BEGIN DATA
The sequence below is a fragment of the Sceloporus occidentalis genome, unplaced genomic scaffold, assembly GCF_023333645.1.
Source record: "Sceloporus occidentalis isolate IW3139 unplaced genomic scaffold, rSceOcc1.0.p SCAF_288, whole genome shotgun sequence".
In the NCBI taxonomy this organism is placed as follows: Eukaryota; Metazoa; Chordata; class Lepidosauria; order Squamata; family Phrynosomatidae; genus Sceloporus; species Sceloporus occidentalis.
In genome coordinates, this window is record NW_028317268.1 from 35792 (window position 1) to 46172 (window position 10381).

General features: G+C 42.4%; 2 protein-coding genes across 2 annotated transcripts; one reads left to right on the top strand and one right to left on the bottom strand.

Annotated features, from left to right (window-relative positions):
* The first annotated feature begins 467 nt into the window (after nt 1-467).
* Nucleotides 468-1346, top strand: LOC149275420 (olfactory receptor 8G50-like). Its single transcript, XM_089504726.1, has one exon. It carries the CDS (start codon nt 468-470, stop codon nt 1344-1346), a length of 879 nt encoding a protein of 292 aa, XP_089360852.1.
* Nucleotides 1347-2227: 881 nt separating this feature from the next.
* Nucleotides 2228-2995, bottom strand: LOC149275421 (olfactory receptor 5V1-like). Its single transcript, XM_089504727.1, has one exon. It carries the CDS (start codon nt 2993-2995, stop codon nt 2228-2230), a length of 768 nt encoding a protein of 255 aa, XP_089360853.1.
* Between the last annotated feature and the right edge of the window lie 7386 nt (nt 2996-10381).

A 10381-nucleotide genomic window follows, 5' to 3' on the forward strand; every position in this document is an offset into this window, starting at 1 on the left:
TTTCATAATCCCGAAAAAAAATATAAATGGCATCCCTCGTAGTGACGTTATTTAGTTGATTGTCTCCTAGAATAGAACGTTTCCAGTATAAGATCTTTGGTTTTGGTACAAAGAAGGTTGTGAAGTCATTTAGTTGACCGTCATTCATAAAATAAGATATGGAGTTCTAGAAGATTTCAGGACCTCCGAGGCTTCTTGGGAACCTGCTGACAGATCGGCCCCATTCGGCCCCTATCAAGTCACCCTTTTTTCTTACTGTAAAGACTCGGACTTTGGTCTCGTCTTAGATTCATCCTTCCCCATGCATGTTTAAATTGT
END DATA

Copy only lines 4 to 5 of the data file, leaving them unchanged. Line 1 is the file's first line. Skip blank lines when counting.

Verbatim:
In genome coordinates, this window is record NW_028317268.1 from 35792 (window position 1) to 46172 (window position 10381).

General features: G+C 42.4%; 2 protein-coding genes across 2 annotated transcripts; one reads left to right on the top strand and one right to left on the bottom strand.